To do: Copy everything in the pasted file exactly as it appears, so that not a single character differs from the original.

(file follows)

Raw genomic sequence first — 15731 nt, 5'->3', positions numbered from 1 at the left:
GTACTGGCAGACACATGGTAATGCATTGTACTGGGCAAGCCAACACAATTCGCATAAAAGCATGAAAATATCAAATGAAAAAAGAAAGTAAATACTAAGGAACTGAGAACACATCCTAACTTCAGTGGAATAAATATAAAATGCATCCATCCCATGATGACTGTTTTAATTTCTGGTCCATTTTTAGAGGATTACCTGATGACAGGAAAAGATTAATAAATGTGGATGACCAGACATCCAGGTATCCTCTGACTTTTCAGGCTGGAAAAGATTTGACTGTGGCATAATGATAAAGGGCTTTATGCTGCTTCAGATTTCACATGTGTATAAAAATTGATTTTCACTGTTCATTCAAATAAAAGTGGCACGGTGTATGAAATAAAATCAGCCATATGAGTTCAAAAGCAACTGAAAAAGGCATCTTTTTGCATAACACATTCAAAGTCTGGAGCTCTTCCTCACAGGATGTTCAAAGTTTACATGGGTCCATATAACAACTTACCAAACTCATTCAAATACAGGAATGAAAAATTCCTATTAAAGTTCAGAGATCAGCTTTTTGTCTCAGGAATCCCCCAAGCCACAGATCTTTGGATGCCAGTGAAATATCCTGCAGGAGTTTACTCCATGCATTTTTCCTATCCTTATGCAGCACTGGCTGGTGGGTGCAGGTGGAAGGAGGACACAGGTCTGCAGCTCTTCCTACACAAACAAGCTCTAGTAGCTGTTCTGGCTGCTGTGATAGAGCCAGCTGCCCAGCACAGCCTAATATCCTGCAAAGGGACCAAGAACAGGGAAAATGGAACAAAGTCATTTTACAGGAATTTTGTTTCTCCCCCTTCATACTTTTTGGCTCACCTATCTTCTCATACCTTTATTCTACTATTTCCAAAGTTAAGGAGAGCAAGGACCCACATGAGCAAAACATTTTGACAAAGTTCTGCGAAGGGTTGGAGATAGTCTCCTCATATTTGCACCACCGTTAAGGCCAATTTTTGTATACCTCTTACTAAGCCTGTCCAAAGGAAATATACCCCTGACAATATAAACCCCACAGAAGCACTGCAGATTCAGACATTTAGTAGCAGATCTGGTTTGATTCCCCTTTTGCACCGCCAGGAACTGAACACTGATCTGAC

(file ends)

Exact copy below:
Raw genomic sequence first — 15731 nt, 5'->3', positions numbered from 1 at the left:
GTACTGGCAGACACATGGTAATGCATTGTACTGGGCAAGCCAACACAATTCGCATAAAAGCATGAAAATATCAAATGAAAAAAGAAAGTAAATACTAAGGAACTGAGAACACATCCTAACTTCAGTGGAATAAATATAAAATGCATCCATCCCATGATGACTGTTTTAATTTCTGGTCCATTTTTAGAGGATTACCTGATGACAGGAAAAGATTAATAAATGTGGATGACCAGACATCCAGGTATCCTCTGACTTTTCAGGCTGGAAAAGATTTGACTGTGGCATAATGATAAAGGGCTTTATGCTGCTTCAGATTTCACATGTGTATAAAAATTGATTTTCACTGTTCATTCAAATAAAAGTGGCACGGTGTATGAAATAAAATCAGCCATATGAGTTCAAAAGCAACTGAAAAAGGCATCTTTTTGCATAACACATTCAAAGTCTGGAGCTCTTCCTCACAGGATGTTCAAAGTTTACATGGGTCCATATAACAACTTACCAAACTCATTCAAATACAGGAATGAAAAATTCCTATTAAAGTTCAGAGATCAGCTTTTTGTCTCAGGAATCCCCCAAGCCACAGATCTTTGGATGCCAGTGAAATATCCTGCAGGAGTTTACTCCATGCATTTTTCCTATCCTTATGCAGCACTGGCTGGTGGGTGCAGGTGGAAGGAGGACACAGGTCTGCAGCTCTTCCTACACAAACAAGCTCTAGTAGCTGTTCTGGCTGCTGTGATAGAGCCAGCTGCCCAGCACAGCCTAATATCCTGCAAAGGGACCAAGAACAGGGAAAATGGAACAAAGTCATTTTACAGGAATTTTGTTTCTCCCCCTTCATACTTTTTGGCTCACCTATCTTCTCATACCTTTATTCTACTATTTCCAAAGTTAAGGAGAGCAAGGACCCACATGAGCAAAACATTTTGACAAAGTTCTGCGAAGGGTTGGAGATAGTCTCCTCATATTTGCACCACCGTTAAGGCCAATTTTTGTATACCTCTTACTAAGCCTGTCCAAAGGAAATATACCCCTGACAATATAAACCCCACAGAAGCACTGCAGATTCAGACATTTAGTAGCAGATCTGGTTTGATTCCCCTTTTGCACCGCCAGGAACTGAACACTGATCTGAC